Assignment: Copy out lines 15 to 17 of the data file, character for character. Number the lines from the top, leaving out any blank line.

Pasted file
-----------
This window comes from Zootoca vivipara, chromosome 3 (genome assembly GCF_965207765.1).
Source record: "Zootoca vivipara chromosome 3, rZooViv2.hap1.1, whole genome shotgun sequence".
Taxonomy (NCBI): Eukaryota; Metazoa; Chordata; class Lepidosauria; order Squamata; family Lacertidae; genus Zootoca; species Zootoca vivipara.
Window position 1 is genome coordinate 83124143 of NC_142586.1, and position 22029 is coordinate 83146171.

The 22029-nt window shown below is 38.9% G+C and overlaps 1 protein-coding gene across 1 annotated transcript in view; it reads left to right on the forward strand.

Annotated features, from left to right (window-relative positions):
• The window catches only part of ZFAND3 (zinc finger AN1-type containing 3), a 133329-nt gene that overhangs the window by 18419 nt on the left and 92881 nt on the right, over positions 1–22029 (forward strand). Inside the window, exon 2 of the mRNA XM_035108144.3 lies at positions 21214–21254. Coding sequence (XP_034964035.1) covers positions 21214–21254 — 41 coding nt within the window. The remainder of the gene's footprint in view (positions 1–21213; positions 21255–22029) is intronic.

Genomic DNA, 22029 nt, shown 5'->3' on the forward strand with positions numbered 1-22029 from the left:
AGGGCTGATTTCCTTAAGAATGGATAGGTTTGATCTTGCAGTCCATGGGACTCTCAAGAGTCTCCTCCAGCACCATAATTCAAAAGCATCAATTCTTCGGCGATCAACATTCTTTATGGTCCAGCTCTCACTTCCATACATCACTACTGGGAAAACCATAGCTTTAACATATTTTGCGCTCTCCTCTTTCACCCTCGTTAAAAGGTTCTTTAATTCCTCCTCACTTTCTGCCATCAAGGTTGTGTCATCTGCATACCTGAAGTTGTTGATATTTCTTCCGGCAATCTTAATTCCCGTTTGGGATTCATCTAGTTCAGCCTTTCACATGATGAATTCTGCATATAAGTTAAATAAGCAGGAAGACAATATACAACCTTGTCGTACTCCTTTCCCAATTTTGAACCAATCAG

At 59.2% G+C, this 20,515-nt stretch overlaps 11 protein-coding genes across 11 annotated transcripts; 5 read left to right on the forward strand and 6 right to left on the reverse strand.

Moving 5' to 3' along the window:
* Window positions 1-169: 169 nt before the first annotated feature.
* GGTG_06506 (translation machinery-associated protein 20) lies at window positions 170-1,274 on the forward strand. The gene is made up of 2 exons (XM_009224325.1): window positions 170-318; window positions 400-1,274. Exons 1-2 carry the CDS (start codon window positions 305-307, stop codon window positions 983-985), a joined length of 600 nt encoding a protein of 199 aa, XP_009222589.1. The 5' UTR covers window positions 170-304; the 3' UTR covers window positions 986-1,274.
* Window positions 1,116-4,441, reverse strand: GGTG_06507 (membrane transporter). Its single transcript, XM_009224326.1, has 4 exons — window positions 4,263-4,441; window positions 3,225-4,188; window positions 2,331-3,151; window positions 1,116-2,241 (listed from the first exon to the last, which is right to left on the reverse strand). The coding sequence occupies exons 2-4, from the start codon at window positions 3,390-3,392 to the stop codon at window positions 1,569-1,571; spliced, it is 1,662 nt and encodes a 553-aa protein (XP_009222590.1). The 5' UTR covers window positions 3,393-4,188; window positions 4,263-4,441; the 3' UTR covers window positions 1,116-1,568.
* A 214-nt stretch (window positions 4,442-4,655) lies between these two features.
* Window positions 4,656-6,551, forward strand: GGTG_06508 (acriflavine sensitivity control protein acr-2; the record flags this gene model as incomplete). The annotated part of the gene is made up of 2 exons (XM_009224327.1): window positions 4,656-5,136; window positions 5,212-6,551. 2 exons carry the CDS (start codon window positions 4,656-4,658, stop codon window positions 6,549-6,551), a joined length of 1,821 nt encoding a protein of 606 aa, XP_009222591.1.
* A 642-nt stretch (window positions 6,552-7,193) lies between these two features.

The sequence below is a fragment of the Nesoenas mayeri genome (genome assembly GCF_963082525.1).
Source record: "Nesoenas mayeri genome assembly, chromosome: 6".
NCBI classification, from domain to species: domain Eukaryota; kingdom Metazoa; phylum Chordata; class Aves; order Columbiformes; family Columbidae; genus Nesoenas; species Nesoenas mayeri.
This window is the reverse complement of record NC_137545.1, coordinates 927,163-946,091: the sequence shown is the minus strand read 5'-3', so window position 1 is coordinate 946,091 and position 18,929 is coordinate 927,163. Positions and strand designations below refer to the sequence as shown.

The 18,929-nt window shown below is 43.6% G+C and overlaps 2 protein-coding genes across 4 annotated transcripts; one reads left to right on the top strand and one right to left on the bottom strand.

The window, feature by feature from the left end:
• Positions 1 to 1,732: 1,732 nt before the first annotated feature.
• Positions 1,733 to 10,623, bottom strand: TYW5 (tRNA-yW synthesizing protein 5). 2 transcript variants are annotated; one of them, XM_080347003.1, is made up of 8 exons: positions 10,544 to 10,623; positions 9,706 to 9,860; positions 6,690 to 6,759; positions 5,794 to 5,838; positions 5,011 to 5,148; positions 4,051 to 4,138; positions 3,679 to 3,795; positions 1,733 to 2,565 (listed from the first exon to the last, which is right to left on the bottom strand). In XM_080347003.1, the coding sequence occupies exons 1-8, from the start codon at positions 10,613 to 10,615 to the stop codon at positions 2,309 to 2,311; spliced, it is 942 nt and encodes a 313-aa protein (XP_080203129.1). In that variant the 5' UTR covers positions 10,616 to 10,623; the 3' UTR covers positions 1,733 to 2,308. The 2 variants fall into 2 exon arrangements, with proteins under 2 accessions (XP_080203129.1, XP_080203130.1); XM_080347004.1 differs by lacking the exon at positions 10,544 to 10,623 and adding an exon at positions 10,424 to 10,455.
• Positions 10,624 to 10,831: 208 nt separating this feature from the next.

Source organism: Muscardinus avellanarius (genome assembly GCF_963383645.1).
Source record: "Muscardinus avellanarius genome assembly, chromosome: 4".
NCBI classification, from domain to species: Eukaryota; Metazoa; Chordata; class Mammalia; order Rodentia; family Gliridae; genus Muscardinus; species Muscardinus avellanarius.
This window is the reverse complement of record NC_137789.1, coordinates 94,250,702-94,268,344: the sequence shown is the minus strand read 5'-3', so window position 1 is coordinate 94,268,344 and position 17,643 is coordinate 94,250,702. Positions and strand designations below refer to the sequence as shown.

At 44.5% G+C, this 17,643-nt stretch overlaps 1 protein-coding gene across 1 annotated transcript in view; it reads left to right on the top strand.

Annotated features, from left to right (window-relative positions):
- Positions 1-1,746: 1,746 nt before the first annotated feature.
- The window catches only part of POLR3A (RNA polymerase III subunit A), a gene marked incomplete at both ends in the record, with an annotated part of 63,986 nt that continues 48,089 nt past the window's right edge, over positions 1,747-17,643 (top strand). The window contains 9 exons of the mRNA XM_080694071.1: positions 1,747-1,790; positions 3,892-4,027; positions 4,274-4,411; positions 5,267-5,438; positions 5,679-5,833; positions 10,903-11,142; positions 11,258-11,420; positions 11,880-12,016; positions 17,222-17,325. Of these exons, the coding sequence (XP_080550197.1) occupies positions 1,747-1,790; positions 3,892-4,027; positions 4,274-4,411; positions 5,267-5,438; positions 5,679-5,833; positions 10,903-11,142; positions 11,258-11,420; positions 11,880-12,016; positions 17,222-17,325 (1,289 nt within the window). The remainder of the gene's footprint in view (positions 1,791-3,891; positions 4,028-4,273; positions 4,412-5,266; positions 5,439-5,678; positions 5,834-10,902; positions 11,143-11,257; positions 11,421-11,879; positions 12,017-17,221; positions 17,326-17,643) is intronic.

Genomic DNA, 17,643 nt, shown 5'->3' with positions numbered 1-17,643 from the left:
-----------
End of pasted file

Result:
* A 214-nt stretch (window positions 4,442-4,655) lies between these two features.
* Window positions 4,656-6,551, forward strand: GGTG_06508 (acriflavine sensitivity control protein acr-2; the record flags this gene model as incomplete). The annotated part of the gene is made up of 2 exons (XM_009224327.1): window positions 4,656-5,136; window positions 5,212-6,551. 2 exons carry the CDS (start codon window positions 4,656-4,658, stop codon window positions 6,549-6,551), a joined length of 1,821 nt encoding a protein of 606 aa, XP_009222591.1.
* A 642-nt stretch (window positions 6,552-7,193) lies between these two features.